2) General Hospital
Angry at your mom for putting you up for adoption? Seduce her husband! What? That’s what Carly did. And everything was going swimmingly, too, until that pesky one-night stand with AJ. The consequences of that (named Michael) are still playing out onscreen today.

More examples from Y&R, B&B, AMC, GL, ATWT and more, plus your chance to tell us your favorites at:

Thursday, November 06, 2014


When I first began my live online writing experiment, my intention was to demonstrate, in real-time, just what it took to put a book together. I volunteered to expose my first draft (warts, typos, misspellings, dumb plot ideas and all), so that everyone could see just how much work it took to go from that initial rush of enthusiastic words to an acceptable manuscript.

Something else I wanted to show was how the scene you think you're going to write sometimes turns into something else entirely. Yesterday, I sat down to compose what I intended to be a fast, angry, spiteful sex scene. The heroine, Lauren, is pissed off at her husband, Seth, for walking out on her earlier that morning. She is also pissed off at herself, because she's pretty sure he was justified and she was the one at fault. She runs into Harry, a man she's been dealing with professionally - and rather acrimoniously - for years, and ends up going home with him.

The scene was supposed to be two people blindly taking out their frustrations and disappointments on each other. But, instead, it became (in my opinion), kind of... funny.

Sometimes, when a scene gets away from you, it sucks. You need to delete it and start all over again. (This past summer, I deleted two whole chapters when I decided that if they were boring for me to write, they'd be even more boring to read.) But, at other times, they take you in a direction you never expected. And it ends up being kind of cool.

So, since I promised not to hold anything back when it comes to the process of taming your manuscript, take a look for yourselves and let me know what you think....

She wondered if he were waiting for her to make the first move. He certainly hadn't seemed like the hesitant type back at the bar. Or any other time she'd ever dealt with him, for that matter. If they were here to negotiate a contract, Lauren had no doubt Harry would have started making demands long ago.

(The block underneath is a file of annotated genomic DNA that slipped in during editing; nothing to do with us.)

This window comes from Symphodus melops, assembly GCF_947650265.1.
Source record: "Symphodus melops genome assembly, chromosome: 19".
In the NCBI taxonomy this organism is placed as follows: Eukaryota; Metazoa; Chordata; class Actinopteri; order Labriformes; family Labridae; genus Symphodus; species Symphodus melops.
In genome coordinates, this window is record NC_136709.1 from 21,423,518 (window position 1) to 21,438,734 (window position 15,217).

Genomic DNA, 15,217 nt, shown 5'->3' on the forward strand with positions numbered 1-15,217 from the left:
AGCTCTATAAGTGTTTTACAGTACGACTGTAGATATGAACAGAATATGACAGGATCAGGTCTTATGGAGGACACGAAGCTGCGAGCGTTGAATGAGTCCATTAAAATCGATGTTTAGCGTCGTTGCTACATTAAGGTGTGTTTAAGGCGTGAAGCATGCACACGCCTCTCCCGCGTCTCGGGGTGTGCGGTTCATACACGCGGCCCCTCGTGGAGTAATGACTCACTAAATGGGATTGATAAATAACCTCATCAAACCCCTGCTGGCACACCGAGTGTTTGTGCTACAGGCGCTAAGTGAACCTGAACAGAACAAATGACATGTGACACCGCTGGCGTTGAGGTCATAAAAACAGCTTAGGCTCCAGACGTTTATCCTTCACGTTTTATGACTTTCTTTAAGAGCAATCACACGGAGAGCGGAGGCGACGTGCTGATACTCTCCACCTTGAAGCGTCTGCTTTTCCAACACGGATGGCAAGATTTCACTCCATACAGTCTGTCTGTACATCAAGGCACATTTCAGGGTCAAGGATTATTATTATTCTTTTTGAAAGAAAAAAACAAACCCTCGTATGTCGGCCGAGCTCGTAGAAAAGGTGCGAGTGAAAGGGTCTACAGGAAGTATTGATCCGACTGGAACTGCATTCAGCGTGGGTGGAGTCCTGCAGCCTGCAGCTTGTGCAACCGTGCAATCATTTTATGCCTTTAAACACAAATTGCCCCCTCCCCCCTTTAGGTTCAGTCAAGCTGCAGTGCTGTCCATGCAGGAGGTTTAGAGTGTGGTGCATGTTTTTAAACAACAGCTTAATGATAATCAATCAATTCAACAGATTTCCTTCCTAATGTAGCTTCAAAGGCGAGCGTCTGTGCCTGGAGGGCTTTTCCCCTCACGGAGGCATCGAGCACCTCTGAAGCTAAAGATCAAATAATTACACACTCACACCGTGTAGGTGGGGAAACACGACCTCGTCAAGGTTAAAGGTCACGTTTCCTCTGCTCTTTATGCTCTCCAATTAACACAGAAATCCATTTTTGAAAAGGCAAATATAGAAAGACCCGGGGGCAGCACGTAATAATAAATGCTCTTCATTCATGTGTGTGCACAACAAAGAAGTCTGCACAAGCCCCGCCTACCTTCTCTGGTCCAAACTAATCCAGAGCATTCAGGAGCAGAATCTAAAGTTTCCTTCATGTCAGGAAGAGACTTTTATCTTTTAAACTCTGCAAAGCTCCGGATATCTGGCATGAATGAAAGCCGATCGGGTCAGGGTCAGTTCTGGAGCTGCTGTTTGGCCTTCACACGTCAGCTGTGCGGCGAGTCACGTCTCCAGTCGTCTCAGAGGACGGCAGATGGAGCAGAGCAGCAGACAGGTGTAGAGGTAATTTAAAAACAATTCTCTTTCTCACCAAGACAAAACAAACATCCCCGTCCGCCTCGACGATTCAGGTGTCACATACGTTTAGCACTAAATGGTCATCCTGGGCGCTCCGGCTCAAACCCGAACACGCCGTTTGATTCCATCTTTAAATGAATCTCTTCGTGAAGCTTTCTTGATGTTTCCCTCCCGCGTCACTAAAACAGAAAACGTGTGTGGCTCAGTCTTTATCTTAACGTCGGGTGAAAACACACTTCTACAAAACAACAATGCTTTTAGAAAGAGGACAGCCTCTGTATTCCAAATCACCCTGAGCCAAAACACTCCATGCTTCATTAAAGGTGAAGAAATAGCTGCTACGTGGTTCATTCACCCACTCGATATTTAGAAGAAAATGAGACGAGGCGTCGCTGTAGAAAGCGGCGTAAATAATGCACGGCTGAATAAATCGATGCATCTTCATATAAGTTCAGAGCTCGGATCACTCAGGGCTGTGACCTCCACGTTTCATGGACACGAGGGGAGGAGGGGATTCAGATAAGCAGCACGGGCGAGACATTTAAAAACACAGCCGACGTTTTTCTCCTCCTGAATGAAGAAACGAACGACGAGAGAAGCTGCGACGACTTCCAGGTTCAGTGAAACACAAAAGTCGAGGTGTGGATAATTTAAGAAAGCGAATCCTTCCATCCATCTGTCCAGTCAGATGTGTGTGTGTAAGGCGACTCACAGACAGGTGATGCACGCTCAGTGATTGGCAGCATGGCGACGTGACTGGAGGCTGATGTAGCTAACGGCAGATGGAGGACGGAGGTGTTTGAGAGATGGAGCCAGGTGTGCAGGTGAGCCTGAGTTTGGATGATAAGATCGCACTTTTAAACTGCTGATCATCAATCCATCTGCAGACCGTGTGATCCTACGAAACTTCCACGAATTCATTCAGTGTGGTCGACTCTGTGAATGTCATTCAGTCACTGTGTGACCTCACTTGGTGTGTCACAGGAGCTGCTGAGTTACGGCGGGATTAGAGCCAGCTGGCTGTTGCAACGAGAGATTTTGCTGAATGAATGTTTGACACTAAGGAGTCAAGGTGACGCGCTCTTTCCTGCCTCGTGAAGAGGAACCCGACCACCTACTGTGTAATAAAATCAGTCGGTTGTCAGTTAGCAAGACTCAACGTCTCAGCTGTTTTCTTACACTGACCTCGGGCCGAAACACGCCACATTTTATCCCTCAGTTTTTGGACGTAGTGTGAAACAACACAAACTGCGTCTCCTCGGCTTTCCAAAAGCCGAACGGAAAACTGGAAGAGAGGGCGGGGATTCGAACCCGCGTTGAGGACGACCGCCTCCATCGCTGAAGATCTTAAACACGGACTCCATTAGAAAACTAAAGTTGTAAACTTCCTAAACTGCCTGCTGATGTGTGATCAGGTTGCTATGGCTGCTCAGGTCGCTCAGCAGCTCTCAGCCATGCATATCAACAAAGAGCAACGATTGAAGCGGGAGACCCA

But they weren't here to negotiate a contract. They weren't here to negotiate anything. Well, save the pathetic remnants of Lauren’s sanity, but that ship had sailed a long time ago.

“I'm not drunk,” she told him abruptly.

“That’s good. I like my women conscious.”

“I know exactly what I'm doing.”

“Previous experience is also a plus.”

As if to prove her point, Lauren stepped forward and kissed Harry as hard and as provocatively as he had earlier. He responded just as spiritedly and, when Lauren made a grab for the buckle of his belt, responded in kind by sliding a hand up her thigh and under her skirt.

She allowed him that much but, when Harry’s next move was to reach around and start unzipping it from the back, Lauren pulled away.

He cocked his head, puzzled, his lips swollen and puffed from where Lauren had all but ground them to shreds. “What?”

“I'll do it myself,” she insisted.

“I've been doing this for a while,” Harry reassured. “I pretty much know my way around most forms of women’s apparel.”

“I will do it myself,” Lauren repeated, the edge in her voice suggesting she did not find their exchange amusing.

No matter how much Harry may have.

“Okay,” he agreed affably, plopping backwards onto the bed and just sitting there, legs outstretched, arms behind him, palms flat and supporting the bulk of his weight.

“you're just going to… watch?”

“You have an alternate suggestion in the meantime?”

“You could,” she waved her hand vaguely in the direction of what she'd glimpsed to be an en suite bathroom. “You could… get changed yourself.”

“Yes, ma’am.” Harry dutifully rose to his feet. And proceeded to do exactly as she'd directed, unbuttoning his shirt and dropping it on a nearby chair.

“Here?” Lauren startled. This wasn't at all what she'd expected.

“We are going to have sex?” Harry double-checked.

“Yes,” Lauren sighed, sullen, as if the issue were out of her hands. Despite all her repeated claims to the contrary.

“Then I'm getting undressed and,” he stepped out of his pants, shoes, socks, and boxers, utterly unselfconscious, followed by pulling back the geometrically decorated duvet. “Getting into bed. Unless you had some other location in mind. I'm game.”

“Just… shut up,” Lauren said.

“Yes, ma’am.”

Lauren allowed her skirt to fall to the floor, then pulled her sweater off over her head.

“Hm,” Harry made a noise that might or might not have indicated approval once she was just left in her bra and panties, but Lauren didn't feel like lifting her eyes and actually finding out. It also crossed her mind that the last time she'd gotten naked in front of a new man she'd been twenty-five. And now she was forty-one. She suspected a lot of things had… shifted.

She also reminded herself she didn't give a damn. She was hardly here to impress Harry. Of course, what exactly she was here to do remained in the air.

There was still time to back out. She could still pick up her things and walk out of the Harrison house with, if not her dignity, at least her marital vows intact.